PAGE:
East Idaho grower tests winter clover as cover crop

Southeast Idaho grower Rob Giesbrecht walks through his field where a new clover variety is being seeded directly into wheat stubble. He's testing the clover as a winter cover crop option with a deep tap root and high nitrogen fixation potential.

AMERICAN FALLS, Idaho — A local farmer is testing a new species of clover, bred to enhance pasture land, as a unique cover crop option for his region capable of fixing nitrogen throughout winter while mellowing compacted soil.

Pleasant Valley grower Rob Giesbrecht directly seeded FIXatioN Balansa clover into 150 acres of wheat stubble on Aug. 12, spreading it with fertilizer applied to support residue decomposition and following with a roller.

Cover crops are planted solely for soil health benefits, such as building organic matter, preventing erosion, breaking up soil compaction, nitrogen fixation and biofumigation. In southeast Idaho, where many plant species aren’t adapted for the harsh winters, growers typically plant cover crops immediately following harvest and incorporate them into their soil in late October.

FIXatioN clover, however, tolerates extreme cold, produces a deep taproot and has fixed up to 120 pounds of nitrogen per acre in trials. Given its cold hardiness, Giesbrecht expects the clover will continue fixing nitrogen throughout the winter, maintaining roots in the soil to prevent erosion until he discs it into his soil during spring. The deep roots should also provide conduits for soil-moisture penetration.

Some area growers have tried Austrian peas as a winter cover crop to fix nitrogen, but Giesbrecht notes peas lack clover’s deep taproot.

“I don’t know another cover crop that has deep taproots like that and will create nitrogen like that in the time I have,” Giesbrecht said.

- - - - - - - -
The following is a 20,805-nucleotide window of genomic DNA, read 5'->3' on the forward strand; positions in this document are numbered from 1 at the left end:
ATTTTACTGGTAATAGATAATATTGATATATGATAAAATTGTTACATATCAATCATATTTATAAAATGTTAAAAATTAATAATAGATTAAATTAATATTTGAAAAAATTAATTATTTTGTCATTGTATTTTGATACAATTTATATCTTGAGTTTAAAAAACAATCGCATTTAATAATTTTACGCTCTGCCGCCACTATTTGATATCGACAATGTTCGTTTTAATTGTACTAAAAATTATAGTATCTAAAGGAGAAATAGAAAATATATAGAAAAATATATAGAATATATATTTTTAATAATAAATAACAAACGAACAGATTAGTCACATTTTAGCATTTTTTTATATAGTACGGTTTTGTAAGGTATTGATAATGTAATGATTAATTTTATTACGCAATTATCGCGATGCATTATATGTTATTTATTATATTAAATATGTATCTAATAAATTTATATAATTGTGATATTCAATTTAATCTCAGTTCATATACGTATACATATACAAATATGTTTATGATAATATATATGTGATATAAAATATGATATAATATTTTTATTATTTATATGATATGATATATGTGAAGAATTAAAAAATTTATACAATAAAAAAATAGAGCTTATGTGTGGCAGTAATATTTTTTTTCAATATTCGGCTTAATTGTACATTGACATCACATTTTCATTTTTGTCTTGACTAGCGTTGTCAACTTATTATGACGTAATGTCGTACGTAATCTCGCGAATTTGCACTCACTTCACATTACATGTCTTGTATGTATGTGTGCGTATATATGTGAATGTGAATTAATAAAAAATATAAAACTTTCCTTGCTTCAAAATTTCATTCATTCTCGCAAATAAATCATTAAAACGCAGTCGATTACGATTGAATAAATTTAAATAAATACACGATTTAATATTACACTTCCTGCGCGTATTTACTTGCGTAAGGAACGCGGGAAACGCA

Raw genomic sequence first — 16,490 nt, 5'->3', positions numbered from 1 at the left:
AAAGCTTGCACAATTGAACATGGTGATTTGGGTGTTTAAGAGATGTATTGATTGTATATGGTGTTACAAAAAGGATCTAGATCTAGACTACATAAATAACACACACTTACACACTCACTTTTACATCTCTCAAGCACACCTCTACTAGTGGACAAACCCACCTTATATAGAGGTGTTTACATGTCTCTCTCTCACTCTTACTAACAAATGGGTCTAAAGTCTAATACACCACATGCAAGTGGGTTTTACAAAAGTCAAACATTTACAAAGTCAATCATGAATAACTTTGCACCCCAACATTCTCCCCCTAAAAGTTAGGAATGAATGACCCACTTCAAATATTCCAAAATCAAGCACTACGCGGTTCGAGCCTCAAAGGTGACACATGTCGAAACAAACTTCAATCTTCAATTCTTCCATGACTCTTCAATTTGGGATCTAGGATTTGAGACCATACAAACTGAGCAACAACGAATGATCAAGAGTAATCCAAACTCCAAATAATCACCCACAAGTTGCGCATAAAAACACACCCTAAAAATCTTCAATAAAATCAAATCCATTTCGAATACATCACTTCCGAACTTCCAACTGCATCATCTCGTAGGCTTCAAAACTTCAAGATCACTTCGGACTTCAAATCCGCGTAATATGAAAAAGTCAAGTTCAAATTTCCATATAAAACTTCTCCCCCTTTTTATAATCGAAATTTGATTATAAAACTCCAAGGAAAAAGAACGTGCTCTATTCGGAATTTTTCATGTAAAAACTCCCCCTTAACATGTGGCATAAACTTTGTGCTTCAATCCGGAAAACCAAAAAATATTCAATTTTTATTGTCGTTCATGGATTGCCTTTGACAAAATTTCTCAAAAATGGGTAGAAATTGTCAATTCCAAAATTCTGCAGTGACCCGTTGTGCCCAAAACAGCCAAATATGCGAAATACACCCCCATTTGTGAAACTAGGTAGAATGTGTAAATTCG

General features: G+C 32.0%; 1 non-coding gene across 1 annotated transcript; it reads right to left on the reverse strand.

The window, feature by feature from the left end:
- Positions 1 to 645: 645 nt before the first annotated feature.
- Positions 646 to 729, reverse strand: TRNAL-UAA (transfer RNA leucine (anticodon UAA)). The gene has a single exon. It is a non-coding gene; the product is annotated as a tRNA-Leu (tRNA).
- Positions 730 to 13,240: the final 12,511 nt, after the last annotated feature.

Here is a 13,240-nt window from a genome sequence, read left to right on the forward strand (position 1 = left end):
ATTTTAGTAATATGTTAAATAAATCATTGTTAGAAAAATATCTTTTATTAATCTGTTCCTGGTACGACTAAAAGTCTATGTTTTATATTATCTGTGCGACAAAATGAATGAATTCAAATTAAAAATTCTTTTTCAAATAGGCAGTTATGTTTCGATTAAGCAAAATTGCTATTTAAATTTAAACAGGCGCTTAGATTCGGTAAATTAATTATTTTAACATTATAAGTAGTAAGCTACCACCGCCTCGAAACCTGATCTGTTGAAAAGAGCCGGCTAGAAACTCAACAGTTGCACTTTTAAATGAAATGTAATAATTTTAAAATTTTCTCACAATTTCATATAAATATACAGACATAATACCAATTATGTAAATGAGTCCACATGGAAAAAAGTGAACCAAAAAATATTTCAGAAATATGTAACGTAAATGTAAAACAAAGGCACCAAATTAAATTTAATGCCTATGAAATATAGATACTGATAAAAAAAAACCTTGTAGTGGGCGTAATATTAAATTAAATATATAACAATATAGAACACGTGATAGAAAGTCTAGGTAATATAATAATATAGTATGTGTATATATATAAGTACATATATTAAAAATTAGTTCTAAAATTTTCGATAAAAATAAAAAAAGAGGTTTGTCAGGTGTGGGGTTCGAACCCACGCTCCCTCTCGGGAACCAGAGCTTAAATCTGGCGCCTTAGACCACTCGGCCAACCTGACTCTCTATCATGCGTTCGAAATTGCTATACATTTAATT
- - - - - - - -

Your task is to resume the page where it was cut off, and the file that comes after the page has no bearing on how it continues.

Giesbrecht intends to continue planting oilseed radish and mustard after harvest, working them into his soil in late October, for the biofumigation benefits, adding the clover provides one more tool for his farm.

“The seed is going to cost me around $20 per acre,” Giesbrecht said. “If it does what it says, it will save me $55 per acre in nitrogen, and I’ll also be ahead on organic matter.”

Giesbrecht has sold some of the seed to ranchers in several states as a dealer for Grassland Oregon, which released FIXatioN clover two years ago.

Don Baune, a partner with Salem-based Grassland Oregon, said the variety has won over farmers as a winter cover crop in the Midwest and can survive in temperatures as low as minus 10 degrees. He said it fixes about double the nitrogen per acre as crimson clover, on of the most popular nitrogen-fixing clover varieties, and also works well as a dairy silage crop.

Baune said FIXatioN clover was developed through conventional breeding, derived from a few clover plants in research plots that somehow survived an especially cold Oregon winter.

Baune envisions it will also prove to be an important nitrogen source for organic producers.

Doug Ruff, another Pleasant Valley grower, has never planted a winter cover crop and will be interested in Giesbrecht’s results. Ruff has experimented with clover and oilseed radish cover crop blends, discing them into his soil in October.

“We’ve got such low organic matter. (Cover crops) really help build the soil back up,” Ruff said. “I know the more you can keep your ground active, the better it is.”

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